Here are some tips to reduce your family’s food waste footprint today:

  • Grocery shop more frequently, to minimize the potential for wasting perishable produce.
  • At the grocery store or farmers market, bring reusable bags with you to save on throw away plastic.
  • Create a detailed shopping list to help curb costly and unnecessary add-ons.
  • Freeze any leftovers that you know will not be eaten within a few days, and reuse those leftovers from dinner to pack for lunch the next day.
  • Organize your fridge, and keep tabs on what it holds. Knowing your inventory helps reduce food waste. Keep half used items in plain sight so you feel inspired to use them up first.
  • Make an everything dish that uses up ingredients that need to be cooked, like a frittata, vegetable soup, quick breads or casseroles.
  • Compost: if you don’t have space for a compost bin, you can keep a sturdy freezer bag of your food scraps and store in your freezer. Freezing your compost will help cut out any smells. Many farmers markets take household compost, like GrowNYC. Just bring it on over, and your food scraps will be turned into fertile soil for use in urban farming and gardening projects.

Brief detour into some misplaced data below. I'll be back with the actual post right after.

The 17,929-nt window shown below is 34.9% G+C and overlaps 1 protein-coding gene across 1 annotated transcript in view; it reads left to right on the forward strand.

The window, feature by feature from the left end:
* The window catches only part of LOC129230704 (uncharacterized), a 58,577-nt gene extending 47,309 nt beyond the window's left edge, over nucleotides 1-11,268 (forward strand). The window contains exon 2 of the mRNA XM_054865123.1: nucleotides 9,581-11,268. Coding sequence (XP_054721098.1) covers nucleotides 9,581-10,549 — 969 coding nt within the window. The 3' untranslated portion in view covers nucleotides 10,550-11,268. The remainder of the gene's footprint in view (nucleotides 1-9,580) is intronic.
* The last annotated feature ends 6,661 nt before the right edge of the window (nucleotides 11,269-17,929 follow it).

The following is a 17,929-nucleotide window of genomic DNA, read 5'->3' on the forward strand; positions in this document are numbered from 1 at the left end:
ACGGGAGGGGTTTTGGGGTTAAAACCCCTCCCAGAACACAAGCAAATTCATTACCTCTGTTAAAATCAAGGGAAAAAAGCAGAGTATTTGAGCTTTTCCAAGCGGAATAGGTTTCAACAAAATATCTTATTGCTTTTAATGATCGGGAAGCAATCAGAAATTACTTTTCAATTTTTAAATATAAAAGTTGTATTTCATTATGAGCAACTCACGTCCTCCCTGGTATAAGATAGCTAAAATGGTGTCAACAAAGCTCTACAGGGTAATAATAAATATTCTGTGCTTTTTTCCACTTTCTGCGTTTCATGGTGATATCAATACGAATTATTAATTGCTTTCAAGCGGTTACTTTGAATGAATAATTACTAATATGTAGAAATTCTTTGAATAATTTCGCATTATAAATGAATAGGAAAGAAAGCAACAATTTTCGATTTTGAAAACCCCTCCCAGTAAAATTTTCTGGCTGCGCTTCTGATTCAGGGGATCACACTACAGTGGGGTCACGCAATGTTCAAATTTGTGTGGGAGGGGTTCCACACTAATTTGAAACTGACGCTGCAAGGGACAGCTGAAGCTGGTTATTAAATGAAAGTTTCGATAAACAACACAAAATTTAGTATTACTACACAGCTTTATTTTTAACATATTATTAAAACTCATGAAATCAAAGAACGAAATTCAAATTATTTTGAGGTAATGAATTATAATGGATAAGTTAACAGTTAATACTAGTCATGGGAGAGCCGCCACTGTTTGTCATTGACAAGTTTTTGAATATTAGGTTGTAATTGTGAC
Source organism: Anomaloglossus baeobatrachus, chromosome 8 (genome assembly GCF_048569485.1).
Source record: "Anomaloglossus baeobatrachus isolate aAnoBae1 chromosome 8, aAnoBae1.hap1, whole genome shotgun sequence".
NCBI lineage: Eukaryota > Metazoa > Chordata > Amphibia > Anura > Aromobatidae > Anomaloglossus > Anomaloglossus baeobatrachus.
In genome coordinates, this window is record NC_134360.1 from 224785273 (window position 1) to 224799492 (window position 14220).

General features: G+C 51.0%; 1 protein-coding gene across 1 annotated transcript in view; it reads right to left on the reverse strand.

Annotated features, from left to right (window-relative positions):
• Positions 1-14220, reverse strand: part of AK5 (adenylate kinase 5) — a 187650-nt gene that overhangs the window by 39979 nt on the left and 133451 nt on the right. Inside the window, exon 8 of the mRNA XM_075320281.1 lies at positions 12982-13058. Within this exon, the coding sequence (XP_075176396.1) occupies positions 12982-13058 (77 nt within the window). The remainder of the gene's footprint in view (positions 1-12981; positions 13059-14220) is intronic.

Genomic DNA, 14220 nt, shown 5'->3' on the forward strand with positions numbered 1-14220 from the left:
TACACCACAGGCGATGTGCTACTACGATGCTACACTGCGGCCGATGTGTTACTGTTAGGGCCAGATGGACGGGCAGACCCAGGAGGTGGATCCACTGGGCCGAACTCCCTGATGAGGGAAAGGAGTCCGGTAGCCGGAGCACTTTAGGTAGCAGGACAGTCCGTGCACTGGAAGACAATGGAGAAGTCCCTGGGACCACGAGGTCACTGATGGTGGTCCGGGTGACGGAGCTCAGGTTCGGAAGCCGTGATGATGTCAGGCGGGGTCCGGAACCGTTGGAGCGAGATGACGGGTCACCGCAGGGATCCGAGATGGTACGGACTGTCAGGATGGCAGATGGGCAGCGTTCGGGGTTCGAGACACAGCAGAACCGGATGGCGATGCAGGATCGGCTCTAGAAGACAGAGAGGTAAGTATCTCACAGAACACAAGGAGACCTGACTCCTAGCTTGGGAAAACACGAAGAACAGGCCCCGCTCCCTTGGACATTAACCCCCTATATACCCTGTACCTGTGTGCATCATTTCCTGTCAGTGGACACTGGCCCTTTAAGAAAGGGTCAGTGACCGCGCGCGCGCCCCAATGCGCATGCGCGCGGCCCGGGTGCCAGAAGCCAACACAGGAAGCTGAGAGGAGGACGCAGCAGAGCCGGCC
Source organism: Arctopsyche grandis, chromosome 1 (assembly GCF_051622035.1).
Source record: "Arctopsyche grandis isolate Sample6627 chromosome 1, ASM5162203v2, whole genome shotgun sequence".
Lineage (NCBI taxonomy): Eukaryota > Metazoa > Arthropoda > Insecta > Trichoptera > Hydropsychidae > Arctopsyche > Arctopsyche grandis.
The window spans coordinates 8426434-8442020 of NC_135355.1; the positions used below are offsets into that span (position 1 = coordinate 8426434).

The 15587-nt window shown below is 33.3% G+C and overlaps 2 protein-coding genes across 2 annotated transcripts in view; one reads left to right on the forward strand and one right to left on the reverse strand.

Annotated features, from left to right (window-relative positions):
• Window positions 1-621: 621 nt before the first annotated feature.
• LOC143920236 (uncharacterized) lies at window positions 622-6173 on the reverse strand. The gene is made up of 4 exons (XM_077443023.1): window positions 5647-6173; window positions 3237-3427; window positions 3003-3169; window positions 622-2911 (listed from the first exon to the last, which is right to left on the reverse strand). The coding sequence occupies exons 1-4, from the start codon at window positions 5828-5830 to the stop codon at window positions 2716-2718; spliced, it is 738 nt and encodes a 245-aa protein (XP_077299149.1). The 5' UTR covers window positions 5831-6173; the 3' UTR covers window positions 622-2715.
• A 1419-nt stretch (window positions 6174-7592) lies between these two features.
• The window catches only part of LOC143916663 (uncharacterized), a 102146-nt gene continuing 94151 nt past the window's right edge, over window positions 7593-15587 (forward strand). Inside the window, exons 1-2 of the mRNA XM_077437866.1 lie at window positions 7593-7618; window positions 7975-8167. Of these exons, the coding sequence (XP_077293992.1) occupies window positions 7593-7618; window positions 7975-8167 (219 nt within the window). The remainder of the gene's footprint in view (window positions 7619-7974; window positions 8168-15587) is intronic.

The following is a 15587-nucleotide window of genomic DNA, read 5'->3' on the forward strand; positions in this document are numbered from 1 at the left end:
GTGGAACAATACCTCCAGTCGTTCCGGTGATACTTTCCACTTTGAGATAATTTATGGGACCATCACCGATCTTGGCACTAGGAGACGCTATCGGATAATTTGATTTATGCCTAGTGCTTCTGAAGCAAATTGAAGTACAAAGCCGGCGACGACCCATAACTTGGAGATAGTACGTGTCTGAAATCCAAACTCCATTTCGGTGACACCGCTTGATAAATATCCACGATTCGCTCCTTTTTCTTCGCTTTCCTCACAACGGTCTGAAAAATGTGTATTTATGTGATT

Becoming informed of the waste that we contribute to is just the first step. Check out how some people have started to tackle the waste, and try finding a better home for your food than the landfill. For inspiring examples of food waste solutions, take a look at what City Harvest and the Food Bank for New York City are up to. Let us know what steps you are taking to help curb your food waste at home.

Photo courtesy of Loopzilla

winter produce + tonight’s dinner

16 Feb

6316956581_b11250a6c6With beautiful displays of summer produce throughout winter in our grocery stores, it’s easy enough to forget what it means to eat locally in the winter. Local food, even this time of year, is fresher and has the added bonus of supporting the farmers that work so hard just beyond the limits of our everyday to provide for so many while caring for the plots of land that support where we stand today. If you are craving some freshly harvested local winter vegetables, but don’t know where to get them, check out Local Harvest, they will help you find local farmers markets, winter CSA’s (Community Supported Agriculture), and small family farms to visit on a chilly winter weekend.